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The SELLER can generally be expected to pay:
• Real Estate Commission
• Document preparation fee for deed
• Documentary transfer tax, if any
• Payoff of all loans in Seller’s name
• Interest accrued to lender being paid off
• Statement fees, reconveyance fees and any
prepayment penalties
• Termite inspection (or according to contract)
• Termite work (or according to contract)
• Home warranty (or according to contract)
• Any judgments, tax liens, etc., against the Seller
• Tax proration (for any taxes unpaid at time of
transfer of title)
• Any unpaid homeowner’s dues
• Recording charges to clear all document of record
against Seller
• Any bonds or assessments (or according to contract)
• Any and all delinquent taxes
• Seller Notary fees
• Escrow fee (one half)
• Title insurance premium for Owners’s policy
• Homeowner’s transfer fee
• City transfer/conveyance tax (or according to contract)

The BUYER can generally be expected to pay:
• Title insurance premium for Lender’s policy
• Escrow fee (one half)
• Document preparation (if applicable)
• Buyer Notary fees
• Recording charges for all documents in Buyer’s
name
• Tax proration (from date of acquisition)
• All new loan charges (except those required by
Lender for Seller to pay)
• Interest on new loan from date of funding to 30
days prior to first payment date
• Assumption/change of records fees for takeover
of existing loan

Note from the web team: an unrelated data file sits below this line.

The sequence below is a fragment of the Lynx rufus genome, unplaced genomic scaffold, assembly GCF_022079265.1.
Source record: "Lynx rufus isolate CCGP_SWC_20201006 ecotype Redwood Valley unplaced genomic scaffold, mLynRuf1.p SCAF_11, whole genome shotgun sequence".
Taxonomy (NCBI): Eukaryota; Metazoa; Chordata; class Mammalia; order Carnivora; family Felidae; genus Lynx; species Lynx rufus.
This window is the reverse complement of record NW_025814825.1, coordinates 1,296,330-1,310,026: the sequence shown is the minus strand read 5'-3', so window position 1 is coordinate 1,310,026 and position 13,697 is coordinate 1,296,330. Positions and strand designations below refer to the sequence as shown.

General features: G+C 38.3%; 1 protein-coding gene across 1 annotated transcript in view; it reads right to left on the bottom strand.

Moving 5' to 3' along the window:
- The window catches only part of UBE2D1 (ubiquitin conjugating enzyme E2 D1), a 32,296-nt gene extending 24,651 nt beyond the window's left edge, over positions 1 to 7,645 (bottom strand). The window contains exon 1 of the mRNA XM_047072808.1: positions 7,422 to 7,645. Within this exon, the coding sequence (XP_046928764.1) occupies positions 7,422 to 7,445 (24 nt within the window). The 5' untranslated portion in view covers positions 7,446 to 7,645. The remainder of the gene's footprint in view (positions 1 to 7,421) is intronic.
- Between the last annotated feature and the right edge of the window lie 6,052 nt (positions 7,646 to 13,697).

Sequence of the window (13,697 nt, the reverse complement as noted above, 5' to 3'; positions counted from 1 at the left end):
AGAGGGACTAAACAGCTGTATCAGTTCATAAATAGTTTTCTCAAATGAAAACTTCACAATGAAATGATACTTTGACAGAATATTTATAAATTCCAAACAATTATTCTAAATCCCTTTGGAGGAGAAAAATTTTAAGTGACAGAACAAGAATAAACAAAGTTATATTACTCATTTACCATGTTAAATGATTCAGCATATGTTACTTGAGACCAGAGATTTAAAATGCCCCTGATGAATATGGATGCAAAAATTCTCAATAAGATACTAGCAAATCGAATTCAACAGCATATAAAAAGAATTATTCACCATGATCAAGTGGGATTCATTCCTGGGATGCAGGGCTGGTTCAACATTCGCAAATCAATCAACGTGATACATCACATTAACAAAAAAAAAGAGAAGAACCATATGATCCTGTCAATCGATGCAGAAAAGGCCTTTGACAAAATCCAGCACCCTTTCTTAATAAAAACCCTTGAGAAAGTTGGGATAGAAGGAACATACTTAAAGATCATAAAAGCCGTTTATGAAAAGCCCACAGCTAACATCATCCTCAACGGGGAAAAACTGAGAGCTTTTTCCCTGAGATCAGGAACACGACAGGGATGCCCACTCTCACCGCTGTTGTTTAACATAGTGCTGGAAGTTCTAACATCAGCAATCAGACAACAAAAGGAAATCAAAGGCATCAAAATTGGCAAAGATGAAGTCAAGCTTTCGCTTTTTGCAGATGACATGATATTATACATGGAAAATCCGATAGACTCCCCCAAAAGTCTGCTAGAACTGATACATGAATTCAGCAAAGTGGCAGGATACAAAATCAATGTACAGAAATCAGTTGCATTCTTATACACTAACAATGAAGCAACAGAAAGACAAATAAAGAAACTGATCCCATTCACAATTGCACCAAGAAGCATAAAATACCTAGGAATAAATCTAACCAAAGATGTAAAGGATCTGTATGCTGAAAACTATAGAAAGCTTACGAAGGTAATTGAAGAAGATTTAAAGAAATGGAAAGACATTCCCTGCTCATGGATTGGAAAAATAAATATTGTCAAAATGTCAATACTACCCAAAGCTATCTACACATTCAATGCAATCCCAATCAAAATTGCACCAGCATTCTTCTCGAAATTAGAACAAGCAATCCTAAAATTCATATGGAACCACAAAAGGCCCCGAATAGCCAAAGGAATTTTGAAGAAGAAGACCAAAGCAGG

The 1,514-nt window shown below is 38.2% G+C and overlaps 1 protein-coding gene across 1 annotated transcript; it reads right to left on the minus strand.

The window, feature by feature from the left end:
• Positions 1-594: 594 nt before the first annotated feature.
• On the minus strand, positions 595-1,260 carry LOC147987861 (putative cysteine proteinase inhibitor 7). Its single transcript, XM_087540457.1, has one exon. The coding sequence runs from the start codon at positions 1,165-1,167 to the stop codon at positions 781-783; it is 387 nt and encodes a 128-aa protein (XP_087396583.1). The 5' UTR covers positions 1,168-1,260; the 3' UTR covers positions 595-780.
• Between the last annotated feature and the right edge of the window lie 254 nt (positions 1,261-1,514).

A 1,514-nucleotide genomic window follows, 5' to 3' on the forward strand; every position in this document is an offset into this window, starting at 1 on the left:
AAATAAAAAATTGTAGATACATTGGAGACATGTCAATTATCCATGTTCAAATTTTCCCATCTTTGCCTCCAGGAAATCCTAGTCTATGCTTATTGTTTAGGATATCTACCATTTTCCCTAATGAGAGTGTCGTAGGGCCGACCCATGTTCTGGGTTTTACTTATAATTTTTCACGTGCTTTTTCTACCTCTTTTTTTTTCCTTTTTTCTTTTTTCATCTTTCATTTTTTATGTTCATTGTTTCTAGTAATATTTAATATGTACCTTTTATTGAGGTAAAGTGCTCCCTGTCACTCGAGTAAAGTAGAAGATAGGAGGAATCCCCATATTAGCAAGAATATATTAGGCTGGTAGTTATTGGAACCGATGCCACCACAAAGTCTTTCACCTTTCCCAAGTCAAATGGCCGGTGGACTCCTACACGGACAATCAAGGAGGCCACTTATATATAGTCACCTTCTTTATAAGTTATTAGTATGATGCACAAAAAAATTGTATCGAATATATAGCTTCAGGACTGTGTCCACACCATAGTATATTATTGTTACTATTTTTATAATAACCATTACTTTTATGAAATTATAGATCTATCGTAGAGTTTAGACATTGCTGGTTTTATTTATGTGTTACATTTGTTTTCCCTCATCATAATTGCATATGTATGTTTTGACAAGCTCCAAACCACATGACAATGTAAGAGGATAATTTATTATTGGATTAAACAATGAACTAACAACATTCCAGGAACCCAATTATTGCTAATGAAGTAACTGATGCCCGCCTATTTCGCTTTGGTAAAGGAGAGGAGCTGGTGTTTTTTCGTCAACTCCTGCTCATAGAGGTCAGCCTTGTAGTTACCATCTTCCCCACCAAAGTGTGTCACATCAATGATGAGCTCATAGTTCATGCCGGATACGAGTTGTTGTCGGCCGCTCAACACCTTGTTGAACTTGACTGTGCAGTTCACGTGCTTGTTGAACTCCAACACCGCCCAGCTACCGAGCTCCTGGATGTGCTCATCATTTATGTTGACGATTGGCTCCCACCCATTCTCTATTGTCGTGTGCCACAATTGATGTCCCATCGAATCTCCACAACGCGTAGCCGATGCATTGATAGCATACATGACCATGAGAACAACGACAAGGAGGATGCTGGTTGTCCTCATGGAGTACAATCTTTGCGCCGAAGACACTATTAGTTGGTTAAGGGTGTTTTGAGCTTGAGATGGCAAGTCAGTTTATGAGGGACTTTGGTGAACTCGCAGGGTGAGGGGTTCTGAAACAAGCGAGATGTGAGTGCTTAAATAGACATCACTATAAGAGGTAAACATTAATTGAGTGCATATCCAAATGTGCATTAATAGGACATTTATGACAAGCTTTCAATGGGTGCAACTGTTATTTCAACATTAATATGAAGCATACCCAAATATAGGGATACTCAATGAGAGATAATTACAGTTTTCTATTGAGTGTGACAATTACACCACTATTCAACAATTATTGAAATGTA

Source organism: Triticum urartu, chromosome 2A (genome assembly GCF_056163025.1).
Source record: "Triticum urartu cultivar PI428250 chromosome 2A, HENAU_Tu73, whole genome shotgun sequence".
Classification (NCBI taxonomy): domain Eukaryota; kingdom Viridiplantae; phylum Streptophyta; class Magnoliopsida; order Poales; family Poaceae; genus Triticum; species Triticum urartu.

• Beneficiary statement fee for assumption of
existing loan
• Inspection fees (roofing, property inspection,
geological, etc.)
• Fire insurance premium for first year

YOURS or THEIRS –
The Personal vs. Real Property
Dilemma
The distinction between personal property
and real property can be the source of
difficulties in a real estate transaction. A
purchase contract is normally written to
include all real property, that is, all aspects
of the property that are fastened down or
an integral part of the structure. For
example, this would include light fixtures,
drapery rods, attached mirrors, trees and
shrubs in the ground. It would not include
potted plants, free-standing refrigerators,
washer/dryers, microwaves, bookcases,
swag lamps, etc.
If there is any uncertainty whether an item
is included in the sale or not, it is best to
be sure that the particular item is mentioned
in the purchase agreement as being
included or excluded.

I also recommend having your agent prepare a net sheet showing all costs prior to accepting an offer.

Steve Hirschler
DRE#01703081
REALTOR®,
stevehirschler@gmail.com
CELL 909 725-5889